Bobby McFerrin, the musician who lives in Mount Airy, heard the speech with his wife and daughter. He said, "He's trying to get us to look at the whole picture instead of just sound bites."
U.S. Rep. Chaka Fattah (D., Phila.) called Obama's remarks "the most important speech on the question of race and the future of this country since Dr. King's 'I Have a Dream' speech."
Fattah said he thought the speech would resonate for years. "I think this speech 20, 30 or 40 years from now will be used to teach very important lessons about race and how to talk about this subject matter in a way that can bring people together rather than tear people apart," he said.
Rabbi George Stern, executive director of the Neighborhood Interfaith Movement, a coalition of 55 Christian, Jewish, Muslim and Unitarian congregations, said he thought the speech "undoubtedly will go down as one of the best" in political history.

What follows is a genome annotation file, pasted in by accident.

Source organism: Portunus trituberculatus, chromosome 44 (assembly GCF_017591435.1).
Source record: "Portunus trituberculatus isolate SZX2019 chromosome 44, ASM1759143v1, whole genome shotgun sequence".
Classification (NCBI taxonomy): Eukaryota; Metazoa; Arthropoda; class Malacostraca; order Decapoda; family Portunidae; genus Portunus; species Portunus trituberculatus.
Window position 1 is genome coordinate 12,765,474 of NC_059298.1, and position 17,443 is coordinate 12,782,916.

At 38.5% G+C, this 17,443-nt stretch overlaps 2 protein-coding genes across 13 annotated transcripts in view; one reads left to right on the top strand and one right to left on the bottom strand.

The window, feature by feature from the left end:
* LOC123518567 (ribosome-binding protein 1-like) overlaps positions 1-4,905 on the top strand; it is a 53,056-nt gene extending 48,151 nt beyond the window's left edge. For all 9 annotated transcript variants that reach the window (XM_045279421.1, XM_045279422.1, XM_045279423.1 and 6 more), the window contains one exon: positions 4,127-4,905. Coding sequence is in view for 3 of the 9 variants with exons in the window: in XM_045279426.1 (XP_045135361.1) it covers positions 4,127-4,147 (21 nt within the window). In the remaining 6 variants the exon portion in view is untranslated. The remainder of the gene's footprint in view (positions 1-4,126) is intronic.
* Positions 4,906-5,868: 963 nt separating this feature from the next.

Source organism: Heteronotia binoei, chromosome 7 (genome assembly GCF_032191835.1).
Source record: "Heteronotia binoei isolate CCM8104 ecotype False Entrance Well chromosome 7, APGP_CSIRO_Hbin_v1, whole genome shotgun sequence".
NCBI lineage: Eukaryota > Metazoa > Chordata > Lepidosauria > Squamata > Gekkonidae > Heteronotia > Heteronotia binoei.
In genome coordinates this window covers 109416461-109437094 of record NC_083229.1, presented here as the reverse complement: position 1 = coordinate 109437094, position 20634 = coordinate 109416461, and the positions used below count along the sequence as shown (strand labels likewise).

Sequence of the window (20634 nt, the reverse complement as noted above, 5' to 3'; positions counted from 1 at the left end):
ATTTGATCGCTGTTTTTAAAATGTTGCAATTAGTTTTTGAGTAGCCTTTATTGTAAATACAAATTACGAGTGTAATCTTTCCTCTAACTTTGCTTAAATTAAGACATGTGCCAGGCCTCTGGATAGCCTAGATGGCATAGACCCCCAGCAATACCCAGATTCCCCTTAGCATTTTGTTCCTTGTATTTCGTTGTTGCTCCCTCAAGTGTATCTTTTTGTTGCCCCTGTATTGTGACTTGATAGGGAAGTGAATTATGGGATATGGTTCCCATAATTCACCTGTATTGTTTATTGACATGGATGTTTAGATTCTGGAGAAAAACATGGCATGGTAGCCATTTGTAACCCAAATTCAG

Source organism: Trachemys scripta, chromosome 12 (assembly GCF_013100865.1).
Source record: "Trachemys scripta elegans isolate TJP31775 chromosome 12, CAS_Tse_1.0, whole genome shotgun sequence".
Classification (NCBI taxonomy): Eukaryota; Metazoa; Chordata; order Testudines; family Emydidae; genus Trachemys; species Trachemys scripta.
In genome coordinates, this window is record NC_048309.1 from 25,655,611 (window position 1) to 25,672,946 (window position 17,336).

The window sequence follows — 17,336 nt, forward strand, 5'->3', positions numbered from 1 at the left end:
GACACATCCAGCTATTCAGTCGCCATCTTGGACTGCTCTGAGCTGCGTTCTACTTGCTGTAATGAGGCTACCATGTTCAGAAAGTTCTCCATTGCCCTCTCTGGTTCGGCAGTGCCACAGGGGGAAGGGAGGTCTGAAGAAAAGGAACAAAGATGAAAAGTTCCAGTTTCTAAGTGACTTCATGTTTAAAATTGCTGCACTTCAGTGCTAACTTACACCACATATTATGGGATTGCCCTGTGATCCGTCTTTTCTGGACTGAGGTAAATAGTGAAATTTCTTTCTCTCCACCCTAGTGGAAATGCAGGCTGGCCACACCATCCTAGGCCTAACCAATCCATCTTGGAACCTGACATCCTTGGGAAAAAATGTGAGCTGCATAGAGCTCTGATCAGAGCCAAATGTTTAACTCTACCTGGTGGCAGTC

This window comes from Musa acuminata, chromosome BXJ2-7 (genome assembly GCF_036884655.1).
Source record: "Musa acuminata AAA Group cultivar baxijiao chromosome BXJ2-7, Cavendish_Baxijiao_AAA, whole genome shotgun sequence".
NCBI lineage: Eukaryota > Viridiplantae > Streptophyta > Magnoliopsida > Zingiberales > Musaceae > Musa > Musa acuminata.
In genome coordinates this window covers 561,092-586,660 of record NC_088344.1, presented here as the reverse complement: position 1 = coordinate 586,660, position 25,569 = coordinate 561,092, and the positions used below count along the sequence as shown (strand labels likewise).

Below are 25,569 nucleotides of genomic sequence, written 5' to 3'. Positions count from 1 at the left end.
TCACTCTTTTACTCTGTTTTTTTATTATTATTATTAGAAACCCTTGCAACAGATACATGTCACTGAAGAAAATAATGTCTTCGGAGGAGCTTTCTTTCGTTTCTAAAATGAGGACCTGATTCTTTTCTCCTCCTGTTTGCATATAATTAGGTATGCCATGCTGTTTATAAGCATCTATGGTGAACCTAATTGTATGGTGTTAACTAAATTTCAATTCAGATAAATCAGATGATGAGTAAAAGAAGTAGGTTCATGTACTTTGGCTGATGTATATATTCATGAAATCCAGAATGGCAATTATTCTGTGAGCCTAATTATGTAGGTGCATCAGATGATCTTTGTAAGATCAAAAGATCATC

"He provided a nuanced approach to a complicated issue," Stern said. "I think that he got it."
Though some criticize Obama for not disowning Wright, Stern said, "People need to stop and think: If he had completely repudiated Rev. Wright, no one would have believed him. They would have said he was pandering."
Obama spoke about how his personal history made him suited to steer a much-needed and much-avoided national dialogue on race. He repeated his now-familiar narrative:
How his father was a black man from Africa and his mother a white woman from Kansas.
How his wife is an African American "who carries within her the blood of slaves and slave owners."